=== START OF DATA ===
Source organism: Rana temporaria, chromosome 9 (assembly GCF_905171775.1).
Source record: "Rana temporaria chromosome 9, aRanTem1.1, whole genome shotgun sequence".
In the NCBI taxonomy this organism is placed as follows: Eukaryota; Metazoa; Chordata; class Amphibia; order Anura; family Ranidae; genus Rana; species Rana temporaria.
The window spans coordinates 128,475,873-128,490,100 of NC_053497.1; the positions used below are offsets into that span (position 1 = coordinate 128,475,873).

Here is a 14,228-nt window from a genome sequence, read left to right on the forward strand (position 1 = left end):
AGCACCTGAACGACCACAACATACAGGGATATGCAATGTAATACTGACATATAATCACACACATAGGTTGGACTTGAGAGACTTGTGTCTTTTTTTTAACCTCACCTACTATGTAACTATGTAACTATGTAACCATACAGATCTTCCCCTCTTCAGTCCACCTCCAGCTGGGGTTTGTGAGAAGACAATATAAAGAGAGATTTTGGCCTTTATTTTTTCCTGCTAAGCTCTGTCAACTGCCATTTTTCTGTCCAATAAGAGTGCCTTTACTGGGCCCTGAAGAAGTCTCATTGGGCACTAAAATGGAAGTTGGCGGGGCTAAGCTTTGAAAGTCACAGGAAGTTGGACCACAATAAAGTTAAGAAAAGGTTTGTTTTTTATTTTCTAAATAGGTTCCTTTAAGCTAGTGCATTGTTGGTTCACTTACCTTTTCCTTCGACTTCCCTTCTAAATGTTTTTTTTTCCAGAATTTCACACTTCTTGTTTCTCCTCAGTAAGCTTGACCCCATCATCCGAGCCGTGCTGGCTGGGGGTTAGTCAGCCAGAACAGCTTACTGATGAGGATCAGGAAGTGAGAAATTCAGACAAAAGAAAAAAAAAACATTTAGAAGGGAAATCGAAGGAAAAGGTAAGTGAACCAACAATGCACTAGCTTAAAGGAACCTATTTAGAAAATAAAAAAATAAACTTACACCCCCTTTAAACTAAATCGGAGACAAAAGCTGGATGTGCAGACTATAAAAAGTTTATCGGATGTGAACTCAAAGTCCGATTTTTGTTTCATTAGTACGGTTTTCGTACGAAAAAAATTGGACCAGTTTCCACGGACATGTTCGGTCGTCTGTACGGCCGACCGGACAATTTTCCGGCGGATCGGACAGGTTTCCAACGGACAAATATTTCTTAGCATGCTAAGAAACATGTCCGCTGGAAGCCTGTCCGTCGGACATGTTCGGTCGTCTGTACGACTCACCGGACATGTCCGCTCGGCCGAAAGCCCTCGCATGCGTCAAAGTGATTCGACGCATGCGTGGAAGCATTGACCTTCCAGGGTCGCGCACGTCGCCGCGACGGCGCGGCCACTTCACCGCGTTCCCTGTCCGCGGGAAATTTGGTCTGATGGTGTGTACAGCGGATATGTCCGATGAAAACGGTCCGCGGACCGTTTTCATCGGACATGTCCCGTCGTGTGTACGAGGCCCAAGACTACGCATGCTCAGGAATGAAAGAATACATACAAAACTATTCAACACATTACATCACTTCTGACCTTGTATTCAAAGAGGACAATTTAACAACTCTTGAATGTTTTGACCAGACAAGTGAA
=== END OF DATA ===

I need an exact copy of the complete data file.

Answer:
Source organism: Rana temporaria, chromosome 9 (assembly GCF_905171775.1).
Source record: "Rana temporaria chromosome 9, aRanTem1.1, whole genome shotgun sequence".
In the NCBI taxonomy this organism is placed as follows: Eukaryota; Metazoa; Chordata; class Amphibia; order Anura; family Ranidae; genus Rana; species Rana temporaria.
The window spans coordinates 128,475,873-128,490,100 of NC_053497.1; the positions used below are offsets into that span (position 1 = coordinate 128,475,873).

Here is a 14,228-nt window from a genome sequence, read left to right on the forward strand (position 1 = left end):
AGCACCTGAACGACCACAACATACAGGGATATGCAATGTAATACTGACATATAATCACACACATAGGTTGGACTTGAGAGACTTGTGTCTTTTTTTTAACCTCACCTACTATGTAACTATGTAACTATGTAACCATACAGATCTTCCCCTCTTCAGTCCACCTCCAGCTGGGGTTTGTGAGAAGACAATATAAAGAGAGATTTTGGCCTTTATTTTTTCCTGCTAAGCTCTGTCAACTGCCATTTTTCTGTCCAATAAGAGTGCCTTTACTGGGCCCTGAAGAAGTCTCATTGGGCACTAAAATGGAAGTTGGCGGGGCTAAGCTTTGAAAGTCACAGGAAGTTGGACCACAATAAAGTTAAGAAAAGGTTTGTTTTTTATTTTCTAAATAGGTTCCTTTAAGCTAGTGCATTGTTGGTTCACTTACCTTTTCCTTCGACTTCCCTTCTAAATGTTTTTTTTTCCAGAATTTCACACTTCTTGTTTCTCCTCAGTAAGCTTGACCCCATCATCCGAGCCGTGCTGGCTGGGGGTTAGTCAGCCAGAACAGCTTACTGATGAGGATCAGGAAGTGAGAAATTCAGACAAAAGAAAAAAAAAACATTTAGAAGGGAAATCGAAGGAAAAGGTAAGTGAACCAACAATGCACTAGCTTAAAGGAACCTATTTAGAAAATAAAAAAATAAACTTACACCCCCTTTAAACTAAATCGGAGACAAAAGCTGGATGTGCAGACTATAAAAAGTTTATCGGATGTGAACTCAAAGTCCGATTTTTGTTTCATTAGTACGGTTTTCGTACGAAAAAAATTGGACCAGTTTCCACGGACATGTTCGGTCGTCTGTACGGCCGACCGGACAATTTTCCGGCGGATCGGACAGGTTTCCAACGGACAAATATTTCTTAGCATGCTAAGAAACATGTCCGCTGGAAGCCTGTCCGTCGGACATGTTCGGTCGTCTGTACGACTCACCGGACATGTCCGCTCGGCCGAAAGCCCTCGCATGCGTCAAAGTGATTCGACGCATGCGTGGAAGCATTGACCTTCCAGGGTCGCGCACGTCGCCGCGACGGCGCGGCCACTTCACCGCGTTCCCTGTCCGCGGGAAATTTGGTCTGATGGTGTGTACAGCGGATATGTCCGATGAAAACGGTCCGCGGACCGTTTTCATCGGACATGTCCCGTCGTGTGTACGAGGCCCAAGACTACGCATGCTCAGGAATGAAAGAATACATACAAAACTATTCAACACATTACATCACTTCTGACCTTGTATTCAAAGAGGACAATTTAACAACTCTTGAATGTTTTGACCAGACAAGTGAA